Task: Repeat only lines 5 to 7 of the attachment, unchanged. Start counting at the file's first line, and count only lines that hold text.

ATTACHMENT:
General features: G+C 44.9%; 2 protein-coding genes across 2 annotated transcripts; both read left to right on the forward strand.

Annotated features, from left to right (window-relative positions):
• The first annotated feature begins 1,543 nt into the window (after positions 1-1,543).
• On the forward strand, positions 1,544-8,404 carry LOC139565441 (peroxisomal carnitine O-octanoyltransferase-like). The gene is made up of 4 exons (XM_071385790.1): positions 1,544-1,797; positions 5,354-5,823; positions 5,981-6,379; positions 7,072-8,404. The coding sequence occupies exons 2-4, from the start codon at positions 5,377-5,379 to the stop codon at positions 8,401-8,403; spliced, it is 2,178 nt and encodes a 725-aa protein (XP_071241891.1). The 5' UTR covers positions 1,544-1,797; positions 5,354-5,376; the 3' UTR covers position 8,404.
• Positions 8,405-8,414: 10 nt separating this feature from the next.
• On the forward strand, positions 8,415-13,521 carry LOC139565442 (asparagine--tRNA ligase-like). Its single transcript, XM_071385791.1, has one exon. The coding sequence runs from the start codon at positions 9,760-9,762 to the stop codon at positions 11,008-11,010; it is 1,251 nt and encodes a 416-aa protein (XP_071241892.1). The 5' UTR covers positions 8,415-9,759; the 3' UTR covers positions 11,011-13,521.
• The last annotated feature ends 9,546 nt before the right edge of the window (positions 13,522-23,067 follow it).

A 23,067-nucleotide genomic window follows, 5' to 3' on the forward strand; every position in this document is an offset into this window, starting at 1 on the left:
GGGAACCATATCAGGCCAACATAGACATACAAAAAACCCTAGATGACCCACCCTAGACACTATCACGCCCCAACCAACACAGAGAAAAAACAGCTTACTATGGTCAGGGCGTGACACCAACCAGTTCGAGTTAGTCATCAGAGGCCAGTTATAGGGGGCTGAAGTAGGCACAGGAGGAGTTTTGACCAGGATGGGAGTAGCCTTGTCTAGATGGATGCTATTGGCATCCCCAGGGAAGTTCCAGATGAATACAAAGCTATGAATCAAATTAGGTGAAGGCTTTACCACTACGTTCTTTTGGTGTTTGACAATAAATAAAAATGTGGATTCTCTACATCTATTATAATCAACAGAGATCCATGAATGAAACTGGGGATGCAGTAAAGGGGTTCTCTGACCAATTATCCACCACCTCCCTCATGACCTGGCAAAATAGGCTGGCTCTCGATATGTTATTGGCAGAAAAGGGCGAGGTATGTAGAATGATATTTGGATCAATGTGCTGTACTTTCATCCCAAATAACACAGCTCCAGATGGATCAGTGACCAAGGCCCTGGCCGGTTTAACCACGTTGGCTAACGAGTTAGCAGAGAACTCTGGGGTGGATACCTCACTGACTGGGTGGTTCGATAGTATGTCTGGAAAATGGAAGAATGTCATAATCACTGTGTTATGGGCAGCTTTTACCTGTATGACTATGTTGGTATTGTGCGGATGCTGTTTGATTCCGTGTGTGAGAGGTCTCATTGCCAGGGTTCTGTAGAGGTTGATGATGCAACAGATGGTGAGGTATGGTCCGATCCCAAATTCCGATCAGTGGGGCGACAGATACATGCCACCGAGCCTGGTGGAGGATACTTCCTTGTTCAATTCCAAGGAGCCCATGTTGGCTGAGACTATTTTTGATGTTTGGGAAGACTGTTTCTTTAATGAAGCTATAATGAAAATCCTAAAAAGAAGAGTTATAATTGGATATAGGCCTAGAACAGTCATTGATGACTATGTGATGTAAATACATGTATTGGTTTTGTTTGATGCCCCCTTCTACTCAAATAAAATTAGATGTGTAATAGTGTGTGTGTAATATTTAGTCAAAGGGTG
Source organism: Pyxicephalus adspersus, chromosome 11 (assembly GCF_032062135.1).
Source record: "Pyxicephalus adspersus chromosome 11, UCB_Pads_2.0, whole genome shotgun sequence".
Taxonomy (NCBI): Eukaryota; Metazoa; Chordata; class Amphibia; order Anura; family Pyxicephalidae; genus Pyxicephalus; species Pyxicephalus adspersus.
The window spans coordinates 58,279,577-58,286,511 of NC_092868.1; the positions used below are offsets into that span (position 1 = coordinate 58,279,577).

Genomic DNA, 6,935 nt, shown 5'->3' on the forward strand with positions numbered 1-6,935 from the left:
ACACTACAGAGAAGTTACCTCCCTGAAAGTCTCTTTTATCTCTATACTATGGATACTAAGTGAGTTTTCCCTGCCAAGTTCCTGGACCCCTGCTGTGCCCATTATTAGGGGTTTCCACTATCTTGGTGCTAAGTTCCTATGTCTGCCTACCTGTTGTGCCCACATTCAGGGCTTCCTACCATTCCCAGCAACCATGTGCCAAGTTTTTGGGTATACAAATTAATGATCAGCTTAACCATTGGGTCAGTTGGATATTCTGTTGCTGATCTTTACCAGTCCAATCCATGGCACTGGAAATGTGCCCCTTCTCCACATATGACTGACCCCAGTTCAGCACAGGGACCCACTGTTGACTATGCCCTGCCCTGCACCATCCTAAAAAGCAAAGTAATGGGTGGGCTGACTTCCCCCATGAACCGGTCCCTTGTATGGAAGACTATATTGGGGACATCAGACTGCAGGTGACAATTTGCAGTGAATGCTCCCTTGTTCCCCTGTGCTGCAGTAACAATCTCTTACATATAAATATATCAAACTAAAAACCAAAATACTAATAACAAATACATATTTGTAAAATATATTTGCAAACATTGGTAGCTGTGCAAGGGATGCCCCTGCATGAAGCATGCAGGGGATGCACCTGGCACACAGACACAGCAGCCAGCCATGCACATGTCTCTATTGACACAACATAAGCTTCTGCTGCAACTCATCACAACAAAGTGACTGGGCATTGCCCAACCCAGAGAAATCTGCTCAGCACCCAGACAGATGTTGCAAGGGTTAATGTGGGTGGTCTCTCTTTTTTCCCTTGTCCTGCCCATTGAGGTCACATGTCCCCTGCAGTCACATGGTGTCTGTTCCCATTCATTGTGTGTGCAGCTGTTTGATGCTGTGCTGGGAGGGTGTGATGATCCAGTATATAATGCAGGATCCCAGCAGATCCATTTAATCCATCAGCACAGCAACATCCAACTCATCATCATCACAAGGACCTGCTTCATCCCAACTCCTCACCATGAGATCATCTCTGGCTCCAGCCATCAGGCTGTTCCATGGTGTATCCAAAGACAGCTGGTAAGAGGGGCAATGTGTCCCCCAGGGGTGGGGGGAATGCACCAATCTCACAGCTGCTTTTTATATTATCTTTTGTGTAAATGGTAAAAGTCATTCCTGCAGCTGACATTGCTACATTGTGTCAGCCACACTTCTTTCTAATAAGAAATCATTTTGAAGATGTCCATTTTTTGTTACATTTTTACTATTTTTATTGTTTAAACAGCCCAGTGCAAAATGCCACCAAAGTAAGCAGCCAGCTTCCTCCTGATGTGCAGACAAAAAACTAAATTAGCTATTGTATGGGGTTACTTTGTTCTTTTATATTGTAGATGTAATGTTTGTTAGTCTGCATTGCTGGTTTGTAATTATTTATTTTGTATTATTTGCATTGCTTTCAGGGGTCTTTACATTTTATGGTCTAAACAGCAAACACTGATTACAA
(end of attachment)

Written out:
• Positions 8,405-8,414: 10 nt separating this feature from the next.
• On the forward strand, positions 8,415-13,521 carry LOC139565442 (asparagine--tRNA ligase-like). Its single transcript, XM_071385791.1, has one exon. The coding sequence runs from the start codon at positions 9,760-9,762 to the stop codon at positions 11,008-11,010; it is 1,251 nt and encodes a 416-aa protein (XP_071241892.1). The 5' UTR covers positions 8,415-9,759; the 3' UTR covers positions 11,011-13,521.
• The last annotated feature ends 9,546 nt before the right edge of the window (positions 13,522-23,067 follow it).